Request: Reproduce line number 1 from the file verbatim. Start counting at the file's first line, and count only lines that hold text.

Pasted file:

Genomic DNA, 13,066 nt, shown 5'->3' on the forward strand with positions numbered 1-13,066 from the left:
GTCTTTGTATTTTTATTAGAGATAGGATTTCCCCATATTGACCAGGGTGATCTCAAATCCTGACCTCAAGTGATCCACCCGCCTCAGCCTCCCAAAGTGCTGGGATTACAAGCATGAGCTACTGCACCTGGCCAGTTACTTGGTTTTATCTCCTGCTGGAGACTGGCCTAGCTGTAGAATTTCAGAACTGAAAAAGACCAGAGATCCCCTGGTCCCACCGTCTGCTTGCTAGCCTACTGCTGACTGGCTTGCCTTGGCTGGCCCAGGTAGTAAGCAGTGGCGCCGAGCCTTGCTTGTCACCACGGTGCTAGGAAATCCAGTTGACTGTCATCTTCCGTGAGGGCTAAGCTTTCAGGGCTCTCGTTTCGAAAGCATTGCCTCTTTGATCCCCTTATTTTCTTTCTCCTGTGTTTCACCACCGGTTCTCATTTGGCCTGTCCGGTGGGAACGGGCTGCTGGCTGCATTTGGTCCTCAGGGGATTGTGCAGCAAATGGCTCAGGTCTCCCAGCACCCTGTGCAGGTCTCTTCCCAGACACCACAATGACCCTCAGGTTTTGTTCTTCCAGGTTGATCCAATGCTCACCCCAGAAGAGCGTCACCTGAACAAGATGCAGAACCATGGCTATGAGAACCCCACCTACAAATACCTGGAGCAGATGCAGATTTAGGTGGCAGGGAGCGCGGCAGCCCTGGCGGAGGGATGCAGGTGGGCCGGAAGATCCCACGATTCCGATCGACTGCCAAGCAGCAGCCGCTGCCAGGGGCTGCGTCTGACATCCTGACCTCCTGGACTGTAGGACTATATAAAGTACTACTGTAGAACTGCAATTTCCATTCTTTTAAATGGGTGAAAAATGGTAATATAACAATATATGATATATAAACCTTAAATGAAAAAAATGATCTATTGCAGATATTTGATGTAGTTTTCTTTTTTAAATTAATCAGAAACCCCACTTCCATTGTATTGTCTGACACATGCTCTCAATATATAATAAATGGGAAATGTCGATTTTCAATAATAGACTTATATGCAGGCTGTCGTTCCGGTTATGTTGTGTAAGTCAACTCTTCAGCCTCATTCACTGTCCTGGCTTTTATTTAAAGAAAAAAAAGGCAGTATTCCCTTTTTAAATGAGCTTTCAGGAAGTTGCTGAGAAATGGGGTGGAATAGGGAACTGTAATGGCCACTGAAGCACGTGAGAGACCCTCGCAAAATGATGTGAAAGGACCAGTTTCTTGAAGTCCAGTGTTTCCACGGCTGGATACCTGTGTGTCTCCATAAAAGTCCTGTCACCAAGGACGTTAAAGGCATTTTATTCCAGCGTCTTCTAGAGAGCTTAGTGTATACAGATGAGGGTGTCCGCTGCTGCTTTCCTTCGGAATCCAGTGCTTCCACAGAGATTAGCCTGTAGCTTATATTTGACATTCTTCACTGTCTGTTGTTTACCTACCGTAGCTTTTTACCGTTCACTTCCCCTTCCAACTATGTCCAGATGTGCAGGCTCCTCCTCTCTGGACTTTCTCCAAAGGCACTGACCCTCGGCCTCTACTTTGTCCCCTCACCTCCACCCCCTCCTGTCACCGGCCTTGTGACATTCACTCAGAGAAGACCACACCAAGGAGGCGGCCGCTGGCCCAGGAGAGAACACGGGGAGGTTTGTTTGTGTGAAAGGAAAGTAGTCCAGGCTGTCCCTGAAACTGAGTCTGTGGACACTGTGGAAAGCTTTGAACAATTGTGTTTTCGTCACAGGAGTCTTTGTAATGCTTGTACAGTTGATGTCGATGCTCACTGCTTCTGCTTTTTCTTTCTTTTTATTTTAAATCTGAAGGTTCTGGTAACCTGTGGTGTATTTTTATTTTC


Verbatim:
Genomic DNA, 13,066 nt, shown 5'->3' on the forward strand with positions numbered 1-13,066 from the left: